I wouldn't say that anyone has lost Afghanistan other than the Afghani people themselves.
Hey, I'm all for not blaming people just because things happened to go wrong. Sometimes the right decisions lead to bad outcomes anyway, and sometimes people screw up and things turn out fine. Sometimes the economy is up, sometimes it's down, and it's not necessarily anyone's fault.
But I don't think that's the case in Afghanistan. As in Iraq, the most important post-war item was to provide security. We didn't do it. We didn't supply the troops necessary to do it. Instead, we diverted our resources to Iraq, where we repeated the mistake of not providing post-war security. It seems plausible to me that if we hadn't gone into Iraq, or if we had done Iraq correctly, then maybe today we'd have the troops to help root out the resurgent Taliban in southern Afghanistan.
So yes, we can say that if only the Afghanis had played nice with each other then their country wouldn't be in trouble. But it was easily foreseeable that that scenario probably wouldn't be the case (just as it was foreseeable in Iraq). For this administration to have no real plan for a less-than-optimal outcome was irresponsibility of the highest order, and as a result we're left with an outcome that's looking increasingly grim. Maybe the Afghans could have done better, but so could have this administration, and so I think it's entirely fair for them to shoulder a good portion of the responsibility for the way things have turned out.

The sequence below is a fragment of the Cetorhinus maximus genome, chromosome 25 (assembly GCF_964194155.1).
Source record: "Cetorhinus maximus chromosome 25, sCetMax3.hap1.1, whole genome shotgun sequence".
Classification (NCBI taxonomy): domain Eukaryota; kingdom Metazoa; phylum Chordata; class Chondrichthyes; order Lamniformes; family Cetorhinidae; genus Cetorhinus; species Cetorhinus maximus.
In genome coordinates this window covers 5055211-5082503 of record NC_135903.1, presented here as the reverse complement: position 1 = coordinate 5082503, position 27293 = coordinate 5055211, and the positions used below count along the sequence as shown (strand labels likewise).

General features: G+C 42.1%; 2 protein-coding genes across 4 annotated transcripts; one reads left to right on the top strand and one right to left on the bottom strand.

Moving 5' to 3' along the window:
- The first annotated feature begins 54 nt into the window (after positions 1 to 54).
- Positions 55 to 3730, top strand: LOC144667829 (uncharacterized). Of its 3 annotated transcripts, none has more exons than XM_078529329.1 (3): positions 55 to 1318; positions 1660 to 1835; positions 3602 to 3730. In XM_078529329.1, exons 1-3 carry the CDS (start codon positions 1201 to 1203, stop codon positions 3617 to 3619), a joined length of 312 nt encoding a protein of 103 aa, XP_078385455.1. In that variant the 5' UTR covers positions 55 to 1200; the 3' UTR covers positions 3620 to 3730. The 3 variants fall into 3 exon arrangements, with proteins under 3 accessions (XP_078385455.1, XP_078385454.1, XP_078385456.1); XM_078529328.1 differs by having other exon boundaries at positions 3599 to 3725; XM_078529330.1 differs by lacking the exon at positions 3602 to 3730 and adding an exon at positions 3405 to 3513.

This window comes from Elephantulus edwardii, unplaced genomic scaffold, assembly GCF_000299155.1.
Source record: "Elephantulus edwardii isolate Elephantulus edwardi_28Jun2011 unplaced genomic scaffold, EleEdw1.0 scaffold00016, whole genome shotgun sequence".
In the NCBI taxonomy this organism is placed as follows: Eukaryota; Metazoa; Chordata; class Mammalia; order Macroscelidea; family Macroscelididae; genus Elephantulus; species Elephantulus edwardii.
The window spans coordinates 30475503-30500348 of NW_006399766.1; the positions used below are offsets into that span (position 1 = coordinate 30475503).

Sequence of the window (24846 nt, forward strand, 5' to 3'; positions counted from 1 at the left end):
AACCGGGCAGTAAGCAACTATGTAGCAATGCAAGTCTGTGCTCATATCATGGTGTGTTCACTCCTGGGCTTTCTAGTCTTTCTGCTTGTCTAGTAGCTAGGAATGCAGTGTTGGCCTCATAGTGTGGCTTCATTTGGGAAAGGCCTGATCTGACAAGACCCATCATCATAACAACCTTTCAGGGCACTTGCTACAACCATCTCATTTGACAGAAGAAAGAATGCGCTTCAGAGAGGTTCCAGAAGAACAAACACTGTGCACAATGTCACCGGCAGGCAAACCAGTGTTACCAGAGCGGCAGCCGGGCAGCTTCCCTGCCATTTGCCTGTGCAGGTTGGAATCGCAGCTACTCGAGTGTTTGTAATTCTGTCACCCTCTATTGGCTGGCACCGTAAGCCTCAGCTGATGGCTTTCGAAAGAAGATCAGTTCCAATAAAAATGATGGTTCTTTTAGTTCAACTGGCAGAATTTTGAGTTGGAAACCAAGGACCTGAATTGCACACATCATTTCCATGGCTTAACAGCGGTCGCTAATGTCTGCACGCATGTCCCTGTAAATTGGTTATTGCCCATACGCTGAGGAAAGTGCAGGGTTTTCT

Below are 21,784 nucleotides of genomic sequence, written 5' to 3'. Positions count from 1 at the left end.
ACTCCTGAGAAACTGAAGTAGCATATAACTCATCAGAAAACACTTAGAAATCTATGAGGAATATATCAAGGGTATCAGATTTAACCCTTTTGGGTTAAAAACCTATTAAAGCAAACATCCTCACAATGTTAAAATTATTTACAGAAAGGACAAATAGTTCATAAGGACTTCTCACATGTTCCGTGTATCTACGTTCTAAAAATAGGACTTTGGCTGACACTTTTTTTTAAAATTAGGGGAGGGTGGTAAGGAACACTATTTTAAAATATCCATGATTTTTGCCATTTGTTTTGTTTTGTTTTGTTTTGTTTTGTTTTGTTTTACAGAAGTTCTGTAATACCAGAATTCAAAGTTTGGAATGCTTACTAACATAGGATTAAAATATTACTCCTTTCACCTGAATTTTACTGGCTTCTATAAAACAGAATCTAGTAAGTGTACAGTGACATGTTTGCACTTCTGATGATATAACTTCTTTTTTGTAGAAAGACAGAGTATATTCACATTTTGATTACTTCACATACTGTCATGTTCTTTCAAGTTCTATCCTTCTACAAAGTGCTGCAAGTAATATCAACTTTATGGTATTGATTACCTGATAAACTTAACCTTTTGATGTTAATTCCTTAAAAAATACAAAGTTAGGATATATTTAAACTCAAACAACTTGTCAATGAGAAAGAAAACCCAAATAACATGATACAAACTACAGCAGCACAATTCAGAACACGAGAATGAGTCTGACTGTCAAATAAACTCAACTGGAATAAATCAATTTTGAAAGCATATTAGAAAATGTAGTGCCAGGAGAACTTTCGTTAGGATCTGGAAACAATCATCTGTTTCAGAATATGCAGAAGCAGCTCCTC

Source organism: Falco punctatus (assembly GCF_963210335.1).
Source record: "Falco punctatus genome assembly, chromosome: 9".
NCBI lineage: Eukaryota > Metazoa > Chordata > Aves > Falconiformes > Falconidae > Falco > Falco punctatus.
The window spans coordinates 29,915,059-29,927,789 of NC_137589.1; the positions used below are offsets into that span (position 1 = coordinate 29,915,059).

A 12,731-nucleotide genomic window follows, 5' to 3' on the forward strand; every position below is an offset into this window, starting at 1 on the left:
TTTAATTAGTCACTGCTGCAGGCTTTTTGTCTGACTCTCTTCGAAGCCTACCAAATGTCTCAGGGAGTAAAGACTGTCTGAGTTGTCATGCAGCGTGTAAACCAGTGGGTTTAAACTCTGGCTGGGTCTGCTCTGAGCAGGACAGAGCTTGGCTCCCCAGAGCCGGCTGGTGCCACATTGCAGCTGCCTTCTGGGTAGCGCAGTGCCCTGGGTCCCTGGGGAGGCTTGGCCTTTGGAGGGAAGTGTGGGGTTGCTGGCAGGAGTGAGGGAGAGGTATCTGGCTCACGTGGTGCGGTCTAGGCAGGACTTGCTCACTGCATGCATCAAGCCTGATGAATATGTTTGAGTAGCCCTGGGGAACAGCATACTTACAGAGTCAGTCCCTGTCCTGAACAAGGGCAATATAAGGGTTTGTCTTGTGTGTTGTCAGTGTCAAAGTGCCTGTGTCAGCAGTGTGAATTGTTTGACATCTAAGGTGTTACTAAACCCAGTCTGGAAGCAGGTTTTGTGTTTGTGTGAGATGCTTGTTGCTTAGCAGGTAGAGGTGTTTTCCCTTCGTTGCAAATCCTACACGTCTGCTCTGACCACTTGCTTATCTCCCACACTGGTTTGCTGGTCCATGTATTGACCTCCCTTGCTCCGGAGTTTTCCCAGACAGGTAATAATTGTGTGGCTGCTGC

This isn't about gloating, or my team versus their team. It's about holding government accountable regardless of who is in power. If we let these guys off the hook when they screw up, then they have little incentive to change the way they do things and they'll be more likely to screw it up the next time too.